'It is far better to end poverty and bring the energy sector into public ownership. We can’t afford privatisation.'
Next week, the government is unveiling a mini-budget ahead of the Conservative Party conference. There will be plenty of spin and backslapping.
Ministers will dwell on the freeze imposed on energy bills and claim that the government is on the side of the people. The freeze is nothing of the kind. It is a bailout of the energy sector which will be banking billions of pounds of profits.
On 26 August 2022, the Office of Gas and Electricity Markets (Ofgem) announced that from 1st October the tariffs for supply of gas and electricity would increase. The net effect is that the annual energy bill for a typical household would increase from the April 2022 average of £1,971 to £3,549. In October 2021, it was £1,277.
The bill includes a standing charge of £273, which every household connected to the grid would pay even if they don’t use any gas or electricity.
Earlier this month, the Prime Minister announced an Energy Price Guarantee, or a freeze. Under this a typical household will pay around £2,500 per year for each of the next two years. There would also be a six-month freeze on business energy bills. A freeze had previously been rejected. Such is the panic that no details have been provided about how the cost of funding the freeze, estimated to be around £150bn.
Why the panic? After all, the government has been happily cutting wages, pensions and benefits, and destroying public services. It has done nothing to curb profiteering by energy companies declaring record profits. It panicked because the greed of energy companies threatened to destroy them as millions can’t afford to pay the bills. In a normal market, suppliers charging exorbitant prices can go bust, but the government won’t let that happen to energy companies. In any case, normal market disciplines don’t apply to energy companies.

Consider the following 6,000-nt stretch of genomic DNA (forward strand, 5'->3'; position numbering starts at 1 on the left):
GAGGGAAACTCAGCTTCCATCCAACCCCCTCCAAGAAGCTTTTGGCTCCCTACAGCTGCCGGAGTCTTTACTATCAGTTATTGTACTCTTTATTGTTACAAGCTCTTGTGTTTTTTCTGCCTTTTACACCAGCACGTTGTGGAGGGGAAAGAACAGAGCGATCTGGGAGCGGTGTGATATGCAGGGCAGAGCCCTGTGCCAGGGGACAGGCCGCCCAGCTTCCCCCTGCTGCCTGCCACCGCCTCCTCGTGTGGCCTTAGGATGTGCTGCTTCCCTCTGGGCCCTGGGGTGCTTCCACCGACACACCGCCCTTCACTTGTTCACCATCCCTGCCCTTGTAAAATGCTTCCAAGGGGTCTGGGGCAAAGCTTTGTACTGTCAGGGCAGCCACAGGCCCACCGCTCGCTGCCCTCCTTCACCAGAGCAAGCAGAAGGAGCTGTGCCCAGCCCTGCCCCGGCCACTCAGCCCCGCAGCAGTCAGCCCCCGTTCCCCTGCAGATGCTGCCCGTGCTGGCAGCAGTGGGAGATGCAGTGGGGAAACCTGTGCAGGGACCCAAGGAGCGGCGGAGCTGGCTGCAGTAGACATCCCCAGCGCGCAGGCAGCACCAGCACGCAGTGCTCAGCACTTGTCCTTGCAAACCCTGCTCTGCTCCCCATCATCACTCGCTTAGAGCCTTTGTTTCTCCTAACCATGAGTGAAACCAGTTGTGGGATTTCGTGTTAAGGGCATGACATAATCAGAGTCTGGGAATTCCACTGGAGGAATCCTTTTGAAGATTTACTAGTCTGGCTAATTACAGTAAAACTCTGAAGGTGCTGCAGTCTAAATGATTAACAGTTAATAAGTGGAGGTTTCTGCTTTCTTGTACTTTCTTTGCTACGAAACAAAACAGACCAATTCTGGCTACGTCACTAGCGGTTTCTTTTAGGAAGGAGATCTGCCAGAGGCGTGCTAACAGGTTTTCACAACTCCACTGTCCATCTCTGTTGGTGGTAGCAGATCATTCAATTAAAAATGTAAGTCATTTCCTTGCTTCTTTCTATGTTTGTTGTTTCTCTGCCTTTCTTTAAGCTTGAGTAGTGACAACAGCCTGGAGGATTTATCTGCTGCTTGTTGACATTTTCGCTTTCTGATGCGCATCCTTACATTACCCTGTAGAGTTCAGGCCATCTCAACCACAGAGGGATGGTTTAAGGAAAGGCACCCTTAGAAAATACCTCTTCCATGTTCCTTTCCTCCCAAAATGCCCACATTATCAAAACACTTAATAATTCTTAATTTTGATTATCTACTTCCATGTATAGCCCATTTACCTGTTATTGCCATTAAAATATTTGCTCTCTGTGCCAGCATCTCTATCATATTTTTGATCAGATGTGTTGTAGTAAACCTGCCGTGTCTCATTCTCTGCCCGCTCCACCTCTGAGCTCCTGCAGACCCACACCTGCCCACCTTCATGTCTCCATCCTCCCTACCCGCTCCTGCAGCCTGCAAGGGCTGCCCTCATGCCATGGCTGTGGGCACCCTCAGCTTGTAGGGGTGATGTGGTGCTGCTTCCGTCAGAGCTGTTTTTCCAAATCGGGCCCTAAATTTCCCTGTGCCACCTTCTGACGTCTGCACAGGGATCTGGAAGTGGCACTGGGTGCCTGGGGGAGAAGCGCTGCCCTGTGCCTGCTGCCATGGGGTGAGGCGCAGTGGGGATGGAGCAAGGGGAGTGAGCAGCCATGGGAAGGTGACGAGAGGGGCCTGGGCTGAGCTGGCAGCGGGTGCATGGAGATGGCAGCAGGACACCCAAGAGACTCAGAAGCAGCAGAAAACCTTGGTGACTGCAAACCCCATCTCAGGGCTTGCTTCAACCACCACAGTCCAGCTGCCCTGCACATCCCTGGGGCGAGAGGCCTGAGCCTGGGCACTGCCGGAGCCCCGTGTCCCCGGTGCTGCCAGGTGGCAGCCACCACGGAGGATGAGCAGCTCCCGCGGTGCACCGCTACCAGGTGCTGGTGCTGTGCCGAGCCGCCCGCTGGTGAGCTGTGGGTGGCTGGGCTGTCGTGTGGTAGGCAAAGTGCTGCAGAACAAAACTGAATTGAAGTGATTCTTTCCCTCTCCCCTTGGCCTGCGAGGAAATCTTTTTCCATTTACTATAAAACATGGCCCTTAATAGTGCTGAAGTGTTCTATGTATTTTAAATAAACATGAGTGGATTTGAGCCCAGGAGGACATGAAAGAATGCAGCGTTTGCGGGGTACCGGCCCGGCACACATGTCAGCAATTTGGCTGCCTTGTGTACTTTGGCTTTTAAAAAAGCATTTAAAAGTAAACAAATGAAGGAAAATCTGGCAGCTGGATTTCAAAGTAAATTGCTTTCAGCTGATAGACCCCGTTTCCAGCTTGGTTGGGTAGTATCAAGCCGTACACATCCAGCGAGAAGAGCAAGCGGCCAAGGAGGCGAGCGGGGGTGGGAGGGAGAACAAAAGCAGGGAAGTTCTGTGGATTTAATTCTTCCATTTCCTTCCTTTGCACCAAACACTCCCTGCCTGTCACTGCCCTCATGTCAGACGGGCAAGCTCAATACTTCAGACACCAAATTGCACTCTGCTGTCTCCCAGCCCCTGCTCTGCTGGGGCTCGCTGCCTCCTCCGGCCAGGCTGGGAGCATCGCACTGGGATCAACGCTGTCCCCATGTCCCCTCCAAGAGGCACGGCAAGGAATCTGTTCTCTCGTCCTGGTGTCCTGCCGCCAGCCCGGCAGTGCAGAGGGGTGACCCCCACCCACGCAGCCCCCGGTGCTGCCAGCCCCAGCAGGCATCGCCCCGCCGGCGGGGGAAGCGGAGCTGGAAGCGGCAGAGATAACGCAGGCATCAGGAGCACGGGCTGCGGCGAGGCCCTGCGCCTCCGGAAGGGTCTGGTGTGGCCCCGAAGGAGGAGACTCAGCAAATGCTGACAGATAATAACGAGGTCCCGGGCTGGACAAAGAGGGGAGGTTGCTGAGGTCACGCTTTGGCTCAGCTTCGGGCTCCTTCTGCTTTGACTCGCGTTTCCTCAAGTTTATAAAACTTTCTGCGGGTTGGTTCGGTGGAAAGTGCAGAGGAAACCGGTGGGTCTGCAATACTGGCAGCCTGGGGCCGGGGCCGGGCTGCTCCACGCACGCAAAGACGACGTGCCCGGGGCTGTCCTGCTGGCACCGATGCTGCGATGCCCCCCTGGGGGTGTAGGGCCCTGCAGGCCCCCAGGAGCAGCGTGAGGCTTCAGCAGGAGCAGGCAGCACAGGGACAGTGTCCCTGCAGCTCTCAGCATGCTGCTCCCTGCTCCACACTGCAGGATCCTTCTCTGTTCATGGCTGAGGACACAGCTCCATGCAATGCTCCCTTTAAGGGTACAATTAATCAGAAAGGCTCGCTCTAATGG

In December 2020, 2 million households were in arrears owing £760 for electricity and £605 for gas, or £1,365. By the first quarter of 2022, some 3.4 million gas and electricity accounts were in debt. Some suggested that with energy bills at £3,549 half of UK households would be hit, whilst others estimated that 45 million Britons could plunge into fuel poverty. The success of campaign groups such as “Enough is Enough” showed that millions of people were prepared not to pay. Non-payment of bills would cause massive losses to energy companies and the government obsession with privatisation.
In comes the neoliberal state, which has become a guarantor of corporate profits and launched its £150bn bailout. Even with the freezing of energy tariffs, some 6.7 million households are expected to be in fuel poverty.
The financial value of the arrears is not known but an average of £1,500 could result in bad debts of £10bn, causing a big hole in profits and liquidity of the energy industry.